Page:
Where to begin? That's the question that first sprang to my mind when I thought of jotting down some words about Winter Moods' recent 30th Anniversary concert. I'd seen the band perform countless times before, a good number of them dating back to the early days when the band's backdrop was certainly no giant digital screen, the PA not an arena-sized set-up and the venue not the magnificently renovated Fort St. Elmo. Yet even standing on a simple stage in some village youth centre hall or other with only a modest sound and light system at the time, Winter Moods always projected a particular charisma that immediately connected with their audience. It is a characteristic that, over and above the music that has been equally effective in reaching out to so many all these years, remains as consistent, authentic and effective now as it was back then.
But I digress. Where to begin becomes suddenly clear; the answer is at the end of course. As I walked out of the historical grounds that, for the past four hours had hosted a marvellous spectacle of live music, the words, the emotion of final encore Days of my life - by far one of my favourite Winter Moods songs - were still echoing in my head. On top of it all, bits and pieces from the concert I have just witnessed were flashing in my mind, falling in and out of place but ultimately leaving me with just one conclusion - this was a truly amazing night, a wonderfully uplifting performance that was as full of emotion as it was of music, as lasting a memory for all those present as it will always be for the band, who on this night celebrated yet another milestone in their long-standing tenure as one of the island's top rock acts.
The main act aside, it was a very pleasant warm-up that the talented young artist Joe Roscoe and the local scene's latest starlets The New Victorians provided, and I was certainly pleased to see a sizeable crowd turn up early enough to catch their opening acts. Later on, teen singer-songwriter Hannah Brown was invited onstage to perform her own Kicking down the wall and then accompanied the band on Water. Winter Moods are known to support upcoming talent this way, but this was a brief glimpse into perhaps the most incredible talent they've invited onstage to date. Talent that this coy young girl clearly has lots of, and of whom we shall be hearing more, of this I am certain.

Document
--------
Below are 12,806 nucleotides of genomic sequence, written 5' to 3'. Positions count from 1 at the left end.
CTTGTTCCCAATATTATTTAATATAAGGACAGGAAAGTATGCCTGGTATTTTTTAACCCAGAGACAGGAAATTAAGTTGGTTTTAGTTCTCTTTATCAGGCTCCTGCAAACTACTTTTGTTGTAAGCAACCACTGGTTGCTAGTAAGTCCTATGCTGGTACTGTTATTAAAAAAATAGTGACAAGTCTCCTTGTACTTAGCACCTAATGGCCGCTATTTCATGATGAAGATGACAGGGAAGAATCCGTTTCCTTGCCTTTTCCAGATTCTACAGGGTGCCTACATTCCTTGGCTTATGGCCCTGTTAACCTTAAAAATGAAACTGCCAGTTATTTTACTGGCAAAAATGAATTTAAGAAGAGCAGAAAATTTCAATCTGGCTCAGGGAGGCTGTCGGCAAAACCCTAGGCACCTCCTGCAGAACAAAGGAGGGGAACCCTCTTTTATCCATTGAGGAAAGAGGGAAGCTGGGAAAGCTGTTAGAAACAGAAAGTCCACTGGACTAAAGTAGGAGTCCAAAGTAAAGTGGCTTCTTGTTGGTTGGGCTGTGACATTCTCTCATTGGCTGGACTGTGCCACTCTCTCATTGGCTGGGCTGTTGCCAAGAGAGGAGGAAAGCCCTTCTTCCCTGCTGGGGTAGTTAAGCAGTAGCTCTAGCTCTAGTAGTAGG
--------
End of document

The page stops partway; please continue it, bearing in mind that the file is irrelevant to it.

But, back to the main act it is, and rightfully so. This was their special night after all, though I must say they did go out of their way to make it as special for everybody there too. An intimate concert (by way of the venue's restricted capacity) is how this concert was billed, but what really made it intimate was the band's onstage interaction (a reflection of the brotherhood that exists even offstage) and the occasional anecdote adding a personal touch to the performance. In my mind, the band playing Miss You, Everyday Song and Lights are fading out were among the concert's peaks; the latter a particularly moving tribute to founding member Steve 'Serp' Caruana Smith, and also one of the standout tracks on the band's latest album The Journey.
Standing at the front gave me a vantage point to appreciate the full impact of the performance but it was abundantly clear from the rousing crowd response that the energy onstage had stretched out to every nook and cranny in Fort St.Elmo's courtyard. For the record, let me just say that the song Sarah clearly remains a firm crowd favourite despite the fact that the band has moved on from that early sound, and to state the obvious, Marigold, Everlasting and My Neverland are undisputed crowdpleasers, but what the band offered on the night was much more than that. Having followed Winter Moods for a good chunk of their existence, I can confirm the set they played painted a pretty good picture of the band's 30-year journey in music, delivered with the same passion as always and, not for the first time, raising a significant sum of money for Puttinu Cares, who will be receiving all of the proceeds from the concert's ticket sales.
An edited version of this article was first published on The Sunday Times of Malta (19 July 2015)